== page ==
Avoid Debt and Get Financial Success 

by Lyle Solomon

Do people have business debts as an entrepreneur? They would, of course. Practically, good debts exist and many companies have been able to flourish due to that. The issue arises when these companies become so deeply in debt that it impairs the business.

So, what can entrepreneurs do to keep their business from drowning in debt? Here are a few effective methods that can help entrepreneurs reduce existing business debt and avoid new ones.

Separate the debt from financial accounts. If a bank loan is taken, it’s necessary to keep the funds separate (checking and savings). Many loan agreements allow banks to deduct money from the funds without notification if the borrowers are having financial issues. If an entrepreneur is already struggling with the financial flow, he or she won’t appreciate that the checking account has been drained by the creditors.

Make sure the taxes are current. Entrepreneurs must pay all business taxes on time. Payroll taxes are deducted from the paychecks, and the business should pay these taxes within the due date. The IRS and state’s tax authorities can consider the entrepreneur personally accountable for these business taxes and levy fines if he or she doesn’t pay them.

Don’t transfer business properties to save them. Many business entrepreneurs become desperate for financial aid and transfer their company’s assets to friends or family, to hide these assets from creditors. However, many creditors can trace these transfers and retrieve the property. An entrepreneur might be penalized and may face civil or even criminal fraud charges due to that action.

Communicate with creditors and lenders. Entrepreneurs may do a few things here to help reduce the overall debt or interest payments over time.

Look for ways to reduce interest rates. Entrepreneurs may lower interest rates via negotiation with the creditors. Transferring existing credit card balances to a balance transfer credit card with a 0% introductory APR is the most common way to reduce credit card debt. Entrepreneurs should contact their loan manager to discuss all the alternatives to manage the bank loans. If they have made on-time payments and their company is in good financial status, it would be helpful to get interest rates reduced.

Consolidate debts. An entrepreneur can lower monthly expenditures by consolidating debts into a single payment, with a stable interest rate and without affecting the credit. An example is using a debt consolidation loan to pay off all the unsecured debts, or taking payday loan debt assistance to get out of the payday loan trap, etc.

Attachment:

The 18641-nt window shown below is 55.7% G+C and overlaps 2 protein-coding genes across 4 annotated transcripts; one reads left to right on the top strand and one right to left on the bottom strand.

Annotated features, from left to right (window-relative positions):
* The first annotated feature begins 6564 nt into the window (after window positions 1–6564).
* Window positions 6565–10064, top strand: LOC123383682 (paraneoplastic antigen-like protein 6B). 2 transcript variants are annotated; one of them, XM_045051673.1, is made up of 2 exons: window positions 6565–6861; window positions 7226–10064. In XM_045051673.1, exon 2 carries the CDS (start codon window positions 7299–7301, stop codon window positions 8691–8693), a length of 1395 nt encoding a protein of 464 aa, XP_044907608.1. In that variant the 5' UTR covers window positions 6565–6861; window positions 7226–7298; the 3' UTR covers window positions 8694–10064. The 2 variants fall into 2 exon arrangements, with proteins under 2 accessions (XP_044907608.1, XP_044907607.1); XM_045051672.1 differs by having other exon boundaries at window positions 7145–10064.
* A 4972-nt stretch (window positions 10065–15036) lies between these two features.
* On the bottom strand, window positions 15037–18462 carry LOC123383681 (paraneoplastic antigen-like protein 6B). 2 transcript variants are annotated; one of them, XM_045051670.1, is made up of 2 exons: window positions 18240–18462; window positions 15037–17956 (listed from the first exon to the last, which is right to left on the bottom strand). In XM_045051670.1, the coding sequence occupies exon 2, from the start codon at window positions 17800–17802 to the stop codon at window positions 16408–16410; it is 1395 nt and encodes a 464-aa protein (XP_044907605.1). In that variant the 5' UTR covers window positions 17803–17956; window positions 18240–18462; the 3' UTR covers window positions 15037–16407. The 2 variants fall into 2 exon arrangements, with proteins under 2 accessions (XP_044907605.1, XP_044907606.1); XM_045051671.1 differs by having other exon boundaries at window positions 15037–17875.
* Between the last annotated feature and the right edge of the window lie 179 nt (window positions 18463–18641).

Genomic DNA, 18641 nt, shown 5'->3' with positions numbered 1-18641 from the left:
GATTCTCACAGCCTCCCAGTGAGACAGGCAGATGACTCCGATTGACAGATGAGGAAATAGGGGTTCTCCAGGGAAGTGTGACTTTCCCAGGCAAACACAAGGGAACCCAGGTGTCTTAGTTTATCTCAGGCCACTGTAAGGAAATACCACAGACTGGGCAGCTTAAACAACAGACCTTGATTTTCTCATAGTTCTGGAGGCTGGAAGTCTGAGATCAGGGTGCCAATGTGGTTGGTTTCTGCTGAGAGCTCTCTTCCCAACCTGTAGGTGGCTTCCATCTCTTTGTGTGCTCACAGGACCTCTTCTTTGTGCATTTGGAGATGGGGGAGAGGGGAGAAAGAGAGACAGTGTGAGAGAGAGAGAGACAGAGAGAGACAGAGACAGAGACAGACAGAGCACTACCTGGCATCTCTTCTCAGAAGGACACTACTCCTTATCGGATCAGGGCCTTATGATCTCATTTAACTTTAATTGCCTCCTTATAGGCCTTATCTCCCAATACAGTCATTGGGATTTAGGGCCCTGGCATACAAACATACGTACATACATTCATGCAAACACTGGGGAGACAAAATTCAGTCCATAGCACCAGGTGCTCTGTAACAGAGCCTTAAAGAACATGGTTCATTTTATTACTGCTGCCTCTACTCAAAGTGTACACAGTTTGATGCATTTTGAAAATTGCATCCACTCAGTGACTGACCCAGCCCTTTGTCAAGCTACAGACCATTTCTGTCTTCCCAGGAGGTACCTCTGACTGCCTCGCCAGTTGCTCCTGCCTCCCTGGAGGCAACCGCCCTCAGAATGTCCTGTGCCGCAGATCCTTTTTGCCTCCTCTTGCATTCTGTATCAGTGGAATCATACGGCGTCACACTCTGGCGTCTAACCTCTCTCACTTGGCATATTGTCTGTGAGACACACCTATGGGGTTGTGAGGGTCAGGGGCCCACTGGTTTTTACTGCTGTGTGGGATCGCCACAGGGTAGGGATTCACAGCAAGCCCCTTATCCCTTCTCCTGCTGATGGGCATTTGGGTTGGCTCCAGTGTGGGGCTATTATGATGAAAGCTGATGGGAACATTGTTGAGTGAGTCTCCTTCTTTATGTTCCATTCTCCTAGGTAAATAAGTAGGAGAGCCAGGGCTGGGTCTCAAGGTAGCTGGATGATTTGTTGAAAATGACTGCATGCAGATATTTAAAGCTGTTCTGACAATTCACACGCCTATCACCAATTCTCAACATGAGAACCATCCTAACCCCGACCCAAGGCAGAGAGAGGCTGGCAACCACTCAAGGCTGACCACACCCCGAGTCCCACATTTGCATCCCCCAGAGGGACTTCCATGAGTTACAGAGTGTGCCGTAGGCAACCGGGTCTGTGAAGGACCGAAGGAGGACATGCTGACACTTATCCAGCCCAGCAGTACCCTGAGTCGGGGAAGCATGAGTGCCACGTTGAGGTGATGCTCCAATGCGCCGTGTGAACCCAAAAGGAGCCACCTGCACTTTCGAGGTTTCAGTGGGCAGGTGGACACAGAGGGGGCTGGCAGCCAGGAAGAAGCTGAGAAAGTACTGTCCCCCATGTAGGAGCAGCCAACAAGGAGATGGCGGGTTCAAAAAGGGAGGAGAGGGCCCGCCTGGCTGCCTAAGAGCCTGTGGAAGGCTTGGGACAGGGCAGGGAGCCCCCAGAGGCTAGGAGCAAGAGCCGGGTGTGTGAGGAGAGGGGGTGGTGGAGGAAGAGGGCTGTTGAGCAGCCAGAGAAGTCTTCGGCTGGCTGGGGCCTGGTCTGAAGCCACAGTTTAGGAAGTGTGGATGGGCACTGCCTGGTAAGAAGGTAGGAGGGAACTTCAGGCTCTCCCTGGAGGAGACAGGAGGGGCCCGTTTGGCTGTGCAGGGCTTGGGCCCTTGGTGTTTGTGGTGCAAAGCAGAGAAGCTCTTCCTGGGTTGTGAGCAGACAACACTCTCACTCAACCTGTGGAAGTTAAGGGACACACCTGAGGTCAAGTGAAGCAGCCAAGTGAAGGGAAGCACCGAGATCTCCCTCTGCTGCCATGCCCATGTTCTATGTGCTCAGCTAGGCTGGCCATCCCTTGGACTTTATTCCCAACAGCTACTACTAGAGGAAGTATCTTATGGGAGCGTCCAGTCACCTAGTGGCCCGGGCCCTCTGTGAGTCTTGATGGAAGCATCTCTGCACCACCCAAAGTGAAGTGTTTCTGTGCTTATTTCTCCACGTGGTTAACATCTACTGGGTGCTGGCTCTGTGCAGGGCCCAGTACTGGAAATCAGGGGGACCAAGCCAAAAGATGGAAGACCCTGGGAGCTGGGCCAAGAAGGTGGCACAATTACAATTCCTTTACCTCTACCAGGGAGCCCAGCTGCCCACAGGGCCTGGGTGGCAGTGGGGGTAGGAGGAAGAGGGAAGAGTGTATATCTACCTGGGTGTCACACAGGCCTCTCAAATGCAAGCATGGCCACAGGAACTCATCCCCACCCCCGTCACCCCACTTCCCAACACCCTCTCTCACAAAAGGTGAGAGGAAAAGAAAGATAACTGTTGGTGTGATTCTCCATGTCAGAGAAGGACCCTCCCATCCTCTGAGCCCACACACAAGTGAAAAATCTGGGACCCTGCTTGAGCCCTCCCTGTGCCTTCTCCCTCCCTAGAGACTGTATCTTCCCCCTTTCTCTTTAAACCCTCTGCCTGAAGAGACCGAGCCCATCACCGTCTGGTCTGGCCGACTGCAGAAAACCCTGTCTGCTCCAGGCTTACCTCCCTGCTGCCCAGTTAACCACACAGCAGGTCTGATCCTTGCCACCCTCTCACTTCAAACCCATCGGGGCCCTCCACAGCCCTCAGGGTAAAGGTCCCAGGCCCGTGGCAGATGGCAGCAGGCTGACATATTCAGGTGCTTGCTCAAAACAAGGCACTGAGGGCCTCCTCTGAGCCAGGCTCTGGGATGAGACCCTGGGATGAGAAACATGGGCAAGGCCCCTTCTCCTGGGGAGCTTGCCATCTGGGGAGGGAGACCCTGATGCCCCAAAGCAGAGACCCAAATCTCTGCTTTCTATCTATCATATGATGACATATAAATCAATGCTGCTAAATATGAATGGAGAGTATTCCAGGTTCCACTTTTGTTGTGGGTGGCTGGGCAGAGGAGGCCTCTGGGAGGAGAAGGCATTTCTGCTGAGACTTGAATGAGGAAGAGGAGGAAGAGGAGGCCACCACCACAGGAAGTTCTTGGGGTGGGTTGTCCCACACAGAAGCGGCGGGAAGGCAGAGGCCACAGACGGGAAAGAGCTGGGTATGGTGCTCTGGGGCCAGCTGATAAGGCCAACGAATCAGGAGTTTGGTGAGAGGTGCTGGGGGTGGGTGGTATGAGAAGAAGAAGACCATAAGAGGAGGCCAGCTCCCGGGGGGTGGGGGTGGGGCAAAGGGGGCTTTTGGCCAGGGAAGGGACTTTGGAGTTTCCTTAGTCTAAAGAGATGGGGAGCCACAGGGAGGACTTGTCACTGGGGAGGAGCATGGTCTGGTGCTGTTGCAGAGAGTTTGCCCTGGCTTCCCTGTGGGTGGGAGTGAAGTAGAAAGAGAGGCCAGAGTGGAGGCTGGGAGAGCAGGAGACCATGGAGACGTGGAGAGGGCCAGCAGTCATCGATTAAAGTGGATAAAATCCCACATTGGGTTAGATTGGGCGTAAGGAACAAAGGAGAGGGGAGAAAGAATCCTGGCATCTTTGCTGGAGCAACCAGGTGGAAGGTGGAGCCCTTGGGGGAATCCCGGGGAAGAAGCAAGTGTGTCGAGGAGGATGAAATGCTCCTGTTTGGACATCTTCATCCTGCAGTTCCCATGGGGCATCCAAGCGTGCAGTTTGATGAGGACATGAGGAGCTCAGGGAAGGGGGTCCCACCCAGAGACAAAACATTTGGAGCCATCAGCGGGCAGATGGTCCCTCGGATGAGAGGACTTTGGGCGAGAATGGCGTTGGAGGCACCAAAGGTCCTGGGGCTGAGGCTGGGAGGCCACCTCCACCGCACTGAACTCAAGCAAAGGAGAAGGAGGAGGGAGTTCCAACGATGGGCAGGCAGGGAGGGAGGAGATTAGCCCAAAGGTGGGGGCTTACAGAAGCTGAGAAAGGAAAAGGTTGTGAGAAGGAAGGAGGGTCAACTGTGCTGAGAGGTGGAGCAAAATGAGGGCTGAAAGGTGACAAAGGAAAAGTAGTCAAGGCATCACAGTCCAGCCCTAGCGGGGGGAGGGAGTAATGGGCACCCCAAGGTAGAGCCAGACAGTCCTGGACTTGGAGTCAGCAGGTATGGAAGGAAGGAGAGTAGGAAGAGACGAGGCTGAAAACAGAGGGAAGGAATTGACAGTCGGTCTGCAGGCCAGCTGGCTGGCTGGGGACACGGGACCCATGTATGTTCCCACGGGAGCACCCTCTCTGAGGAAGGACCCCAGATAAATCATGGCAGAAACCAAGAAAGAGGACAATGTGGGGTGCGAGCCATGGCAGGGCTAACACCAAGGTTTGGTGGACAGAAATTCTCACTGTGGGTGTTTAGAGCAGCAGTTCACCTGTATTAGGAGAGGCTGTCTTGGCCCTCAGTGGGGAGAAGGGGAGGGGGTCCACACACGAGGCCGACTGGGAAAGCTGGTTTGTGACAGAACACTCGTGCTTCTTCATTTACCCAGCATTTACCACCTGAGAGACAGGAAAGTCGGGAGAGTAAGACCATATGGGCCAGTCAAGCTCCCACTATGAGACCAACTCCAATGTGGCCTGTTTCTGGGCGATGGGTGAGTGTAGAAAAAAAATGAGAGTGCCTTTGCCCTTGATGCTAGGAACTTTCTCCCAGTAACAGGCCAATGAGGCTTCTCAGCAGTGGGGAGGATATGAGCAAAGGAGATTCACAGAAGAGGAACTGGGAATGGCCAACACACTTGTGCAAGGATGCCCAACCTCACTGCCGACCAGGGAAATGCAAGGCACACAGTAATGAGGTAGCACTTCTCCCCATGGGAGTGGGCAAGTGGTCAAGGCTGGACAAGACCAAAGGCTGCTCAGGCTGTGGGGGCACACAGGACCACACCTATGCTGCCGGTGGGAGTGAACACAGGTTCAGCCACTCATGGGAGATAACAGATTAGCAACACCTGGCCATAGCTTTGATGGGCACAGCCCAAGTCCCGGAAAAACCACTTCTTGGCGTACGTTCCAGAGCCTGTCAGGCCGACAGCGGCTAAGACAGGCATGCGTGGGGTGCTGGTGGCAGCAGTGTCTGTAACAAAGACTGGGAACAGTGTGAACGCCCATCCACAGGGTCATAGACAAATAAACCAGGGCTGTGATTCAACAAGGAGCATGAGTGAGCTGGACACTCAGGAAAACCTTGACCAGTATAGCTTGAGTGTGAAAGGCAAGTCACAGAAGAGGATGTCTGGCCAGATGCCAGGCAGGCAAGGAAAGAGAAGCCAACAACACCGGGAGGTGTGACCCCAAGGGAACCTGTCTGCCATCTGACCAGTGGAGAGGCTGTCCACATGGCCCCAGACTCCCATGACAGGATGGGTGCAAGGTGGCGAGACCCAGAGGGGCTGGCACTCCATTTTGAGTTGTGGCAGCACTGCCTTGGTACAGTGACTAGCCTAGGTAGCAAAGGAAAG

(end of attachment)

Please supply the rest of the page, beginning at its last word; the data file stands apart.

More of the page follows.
Make an application for a hardship plan. An entrepreneur should find out whether he or she is eligible for a “hardship program,” and get a lower interest rate with a payment extension. An entrepreneur must provide a hardship letter to the creditor, explaining the current financial hardships to pay off the debts. Required papers are tax returns, financial statements and other financial documents.

Don’t pay one creditor over another. As per the bankruptcy law, the court will check the payment history of an entrepreneur and might create trouble if he or she prioritizes some creditors over others. In the case of a company being compelled to file for bankruptcy, the bankruptcy court will investigate all payments made to creditors over the previous year to discover if the entrepreneur provided any creditors special treatment. An entrepreneur may lawfully pay one creditor with an unsecured loan before others if the entrepreneur is not in bankruptcy. Still, secured creditors (those who hold property as collateral) are given preferential consideration.

Employ the services of a debt-restructuring firm. If entrepreneurs are having trouble getting out of business debt, hiring a professional debt-restructuring agency that can negotiate with the creditors and collection agencies would be best for the business. The debt-restructuring agency would charge a fee, and formally extend, renegotiate or amend current credit agreements.

File for bankruptcy protection. There are two types of bankruptcy petitions for entrepreneurs. These are Chapter 7 and Chapter 11. In Chapter 7 bankruptcy, a business stops its operations and closes its doors to everyone. In Chapter 11 bankruptcy, the entrepreneur may try to reorganize the debts, start the operation once again, and make profits.

Final Takeaway

Entrepreneurs must understand that their business should borrow only the money it requires, not anything more. Also, they must not waste funds until it is essential for their firm. The business should always pay off the debts as quickly as possible by focusing on the high-interest debts.  

Lyle Solomon is a principal attorney for the Oak View Law Group in California, where he specializes in consumer finance, including payday loan debt assistance, and has written several articles on financial well-being. 

Many business entrepreneurs become desperate for financial aid and transfer their company’s assets to friends or family, to hide these assets from creditors. However, many creditors can trace these transfers and retrieve the property.

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